Spicing things up: Hotels put food halls on the menu

NATIONAL REPORT—Today’s travelers are seeking more authentic experiences—especially when it comes to their culinary pursuits.

In the past, travelers would stop at fast food restaurants because they knew that the burger they would get on the road would be the same one they got at home. But now, they want something different: When they go to New Orleans, they want Cajun food, or when they visit Nashville, they want barbecue. Whatever guests choose—and the options these days seem endless—they want authenticity, they want fresh and they want variety.

So it’s no surprise, then, that some hoteliers have jumped on one of the latest food trends—food halls. It’s an experience guests are craving.

Food halls are like an upgraded food court, but instead of housing more traditional national food brands, they are made up of fast-casual venues featuring authentic international cuisines or gourmet twists on popular items with fresh, locally sourced ingredients. Food halls have popped up all around the country—from shopping malls to transit hubs to college campuses. 

Heidi Avedisian, the curator and interior designer for City Kitchen at Row NYC in New York’s Times Square, thinks that food halls are a natural fit for a hotel—and a trend that will last. “We launched City Kitchen in 2015 and since then, food halls have popped up all over New York City, so yes, I think that is positive reinforcement that food halls are here to stay,” she said. “A food hall offers diversity, ease and fun—elements that we feel are important to guests and locals. A guest can experience a multitude of destination-specific options in one place versus hitting the pavement of an entire city. For locals, a food hall becomes a one-stop food haven.”

The leased venues in the City Kitchen are a variety of offerings from some of New York’s most popular spaces: Azuki (sushi); Ilili Box (Mediterranean); Dough (donuts); Gabriela’s Taqueria (fresh Mexican); Kuro-Obi (ramen); Luke’s Lobster (seafood); and Whitmans (burgers). “We first targeted the types of food that were missing from the neighborhood and felt people would be excited to have as an option. From there, we sought out the best of the best. Every item had to be consistently crave-worthy,” she said.

The food hall offerings are also popular among New York locals. “Having local support further validates for our guests that City Kitchen is the real deal. We created City Kitchen equally for people visiting New York and for those who live and breathe it every day,” Avedisian noted.

Food halls have found their way into hospitality projects currently under development. One will be an anchor of a new adaptive-reuse project, which will transform a former Coca-Cola bottling facility in Indianapolis into an entertainment hub featuring a boutique hotel (see page 3). The Garage at Bottleworks, scheduled to open in the spring of 2020, is a 30,000-sq.-ft., local-focused food and market hall. More than 25 food and beverage vendors are expected to occupy the space.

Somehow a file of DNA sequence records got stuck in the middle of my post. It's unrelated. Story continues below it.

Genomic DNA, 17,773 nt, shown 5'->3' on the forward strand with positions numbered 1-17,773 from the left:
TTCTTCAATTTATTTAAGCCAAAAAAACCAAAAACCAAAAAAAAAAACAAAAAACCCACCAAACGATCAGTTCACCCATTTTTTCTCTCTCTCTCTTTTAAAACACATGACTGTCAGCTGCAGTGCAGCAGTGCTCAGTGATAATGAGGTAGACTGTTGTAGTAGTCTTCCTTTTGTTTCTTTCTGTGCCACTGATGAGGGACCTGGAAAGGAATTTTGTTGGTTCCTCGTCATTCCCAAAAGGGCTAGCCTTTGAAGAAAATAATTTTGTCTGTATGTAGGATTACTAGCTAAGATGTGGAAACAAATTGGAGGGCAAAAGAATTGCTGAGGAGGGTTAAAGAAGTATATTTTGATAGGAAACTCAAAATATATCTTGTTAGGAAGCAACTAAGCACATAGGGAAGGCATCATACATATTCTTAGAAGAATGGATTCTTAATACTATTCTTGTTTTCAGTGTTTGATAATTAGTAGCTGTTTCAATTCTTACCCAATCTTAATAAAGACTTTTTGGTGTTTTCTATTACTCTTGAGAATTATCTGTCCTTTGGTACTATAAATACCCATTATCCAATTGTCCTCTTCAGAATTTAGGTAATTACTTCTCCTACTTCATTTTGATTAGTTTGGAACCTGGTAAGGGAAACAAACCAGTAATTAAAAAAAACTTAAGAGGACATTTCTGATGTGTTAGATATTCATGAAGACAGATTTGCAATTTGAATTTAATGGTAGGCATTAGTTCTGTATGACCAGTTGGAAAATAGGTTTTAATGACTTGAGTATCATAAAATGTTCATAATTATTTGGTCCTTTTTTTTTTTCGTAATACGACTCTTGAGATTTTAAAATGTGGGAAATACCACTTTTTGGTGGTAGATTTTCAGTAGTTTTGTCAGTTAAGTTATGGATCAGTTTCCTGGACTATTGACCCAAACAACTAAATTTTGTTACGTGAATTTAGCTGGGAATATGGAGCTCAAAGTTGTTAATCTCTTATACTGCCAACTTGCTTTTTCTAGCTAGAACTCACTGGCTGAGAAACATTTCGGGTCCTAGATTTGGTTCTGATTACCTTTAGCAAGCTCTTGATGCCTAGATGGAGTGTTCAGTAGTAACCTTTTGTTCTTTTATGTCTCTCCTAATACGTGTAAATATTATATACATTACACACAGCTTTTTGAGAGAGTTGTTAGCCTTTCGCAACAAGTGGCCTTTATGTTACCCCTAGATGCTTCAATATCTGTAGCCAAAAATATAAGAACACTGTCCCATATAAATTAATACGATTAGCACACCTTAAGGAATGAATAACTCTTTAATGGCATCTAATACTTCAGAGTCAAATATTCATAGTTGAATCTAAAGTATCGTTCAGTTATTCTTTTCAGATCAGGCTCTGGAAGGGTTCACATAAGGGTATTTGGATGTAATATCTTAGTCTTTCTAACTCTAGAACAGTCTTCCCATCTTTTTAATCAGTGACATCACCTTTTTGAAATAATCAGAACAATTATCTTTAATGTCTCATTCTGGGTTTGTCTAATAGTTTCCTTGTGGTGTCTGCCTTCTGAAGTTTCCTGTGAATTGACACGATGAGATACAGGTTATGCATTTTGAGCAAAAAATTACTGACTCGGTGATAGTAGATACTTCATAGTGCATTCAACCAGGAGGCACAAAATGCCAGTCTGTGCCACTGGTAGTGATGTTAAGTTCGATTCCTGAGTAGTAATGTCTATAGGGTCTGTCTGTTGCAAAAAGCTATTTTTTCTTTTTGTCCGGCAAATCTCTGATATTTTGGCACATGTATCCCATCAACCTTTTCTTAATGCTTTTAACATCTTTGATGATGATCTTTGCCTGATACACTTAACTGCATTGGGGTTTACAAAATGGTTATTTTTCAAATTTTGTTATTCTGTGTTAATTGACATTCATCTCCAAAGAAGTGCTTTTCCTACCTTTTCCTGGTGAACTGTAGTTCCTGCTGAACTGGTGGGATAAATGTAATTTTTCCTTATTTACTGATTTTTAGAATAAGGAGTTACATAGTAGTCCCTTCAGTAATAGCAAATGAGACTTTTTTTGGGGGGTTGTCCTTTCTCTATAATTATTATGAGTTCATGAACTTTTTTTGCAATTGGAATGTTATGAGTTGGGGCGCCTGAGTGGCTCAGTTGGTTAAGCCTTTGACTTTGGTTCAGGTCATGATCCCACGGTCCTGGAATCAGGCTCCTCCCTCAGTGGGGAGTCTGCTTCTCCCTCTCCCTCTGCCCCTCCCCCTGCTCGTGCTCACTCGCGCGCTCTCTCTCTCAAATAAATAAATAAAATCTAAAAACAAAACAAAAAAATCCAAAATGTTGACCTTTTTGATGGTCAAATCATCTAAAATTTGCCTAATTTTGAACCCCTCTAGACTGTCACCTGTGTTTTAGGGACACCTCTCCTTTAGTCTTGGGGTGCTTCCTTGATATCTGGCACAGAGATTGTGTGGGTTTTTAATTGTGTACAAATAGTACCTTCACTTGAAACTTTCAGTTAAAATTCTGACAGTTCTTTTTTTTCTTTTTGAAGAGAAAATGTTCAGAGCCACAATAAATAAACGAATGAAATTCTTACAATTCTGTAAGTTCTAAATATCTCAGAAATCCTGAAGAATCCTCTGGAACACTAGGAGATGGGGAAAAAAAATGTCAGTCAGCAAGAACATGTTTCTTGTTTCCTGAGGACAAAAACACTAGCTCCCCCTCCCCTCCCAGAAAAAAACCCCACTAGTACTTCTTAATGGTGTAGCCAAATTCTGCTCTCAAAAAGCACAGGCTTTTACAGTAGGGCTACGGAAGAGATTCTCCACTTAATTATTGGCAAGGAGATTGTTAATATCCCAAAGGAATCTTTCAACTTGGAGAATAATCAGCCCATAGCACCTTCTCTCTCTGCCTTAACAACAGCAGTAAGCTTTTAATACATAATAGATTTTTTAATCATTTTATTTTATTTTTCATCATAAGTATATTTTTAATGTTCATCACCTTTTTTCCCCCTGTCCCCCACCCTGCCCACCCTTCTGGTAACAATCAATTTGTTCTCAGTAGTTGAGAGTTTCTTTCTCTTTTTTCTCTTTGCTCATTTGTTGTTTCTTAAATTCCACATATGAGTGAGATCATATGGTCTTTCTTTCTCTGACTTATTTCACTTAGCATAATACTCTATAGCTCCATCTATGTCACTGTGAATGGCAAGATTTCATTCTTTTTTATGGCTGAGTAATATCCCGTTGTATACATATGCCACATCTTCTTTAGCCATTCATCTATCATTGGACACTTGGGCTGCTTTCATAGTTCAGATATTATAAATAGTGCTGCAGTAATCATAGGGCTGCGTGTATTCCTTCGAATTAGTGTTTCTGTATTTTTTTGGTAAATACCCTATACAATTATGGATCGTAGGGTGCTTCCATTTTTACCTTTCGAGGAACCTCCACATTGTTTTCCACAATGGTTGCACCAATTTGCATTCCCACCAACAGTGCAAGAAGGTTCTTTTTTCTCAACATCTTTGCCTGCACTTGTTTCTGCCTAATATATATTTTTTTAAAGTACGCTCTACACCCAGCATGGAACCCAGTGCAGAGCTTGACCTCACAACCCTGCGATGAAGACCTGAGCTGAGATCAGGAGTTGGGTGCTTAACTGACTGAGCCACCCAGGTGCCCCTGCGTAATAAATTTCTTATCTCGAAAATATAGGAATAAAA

The Urban Pantry food hall is on the menu for Universal’s Aventura Hotel, which is set to open this month. “Universal’s Aventura Hotel is designed for the savvy traveler, so it required a modern dining concept,” said Stephen Cummings, managing director of the hotel, which is operated by Loews Hotels at Universal Orlando. “From the food to the bright atmosphere and sleek decor, Urban Pantry fits perfectly into the contemporary and stylish vibe of the hotel.”

He continued, “When guests come, they are here to experience the Universal Orlando Resort destination, and staying at one of our on-site hotels offers not only convenience, but also exclusive benefits. For this reason, we anticipate a captive and engaged audience of guests in Urban Pantry who will appreciate a new dining concept.”

Urban Pantry will include four separate stations, each one designed with the “modern foodie” in mind. “Each station is casual, interactive and contemporary, with fresh ingredients and lots of options for every palate, including select organic and all-natural ingredients,” said Cummings.

The Roast Station will feature entrées like cuts of lamb and prime rib, plus chicken, salmon and paella. “Guests can then pair these with sides like quinoa, couscous, spinach and seasonal veggies,” he said.

At the Pizza Station, chefs will create pizzas topped with gourmet ingredients like prosciutto and smoked salmon. “These are baked in high-temperature stone ovens with seating design that lets guests watch their pie in the making,” said Cummings. “For dessert, indulge in a gelato sandwich, a pressed sweet bread filled with hazelnut chocolate and gelato.”

The Wok Station will offer guests the ability to customize their dishes. “They can create a hearty, healthy bowl of fresh ingredients, by choosing stir fry or ramen-style, then picking a protein like steak, chicken, shrimp or tofu and top it off with a choice of vegetables,” he said. “This station will also offer a selection of sushi and appetizers like tuna poke, crab spring rolls and dumplings.”

The Burger Station will include a choice of grass-fed beef, Black Angus beef, turkey burger or vegetarian burger garnished with an assortment of cheeses and toppings.

Cummings believes that the food-hall concept will be a success not only at this hotel, but a number of other properties, as well. “As a former executive chef, I believe food halls speak to our desire for a high-quality, less-pretentious dining experience that satisfies a variety of appetites in a unique, thoughtful way,” he said. “Experiencing international street food in a hotel setting is a trend that I see continuing for the foreseeable future.” HB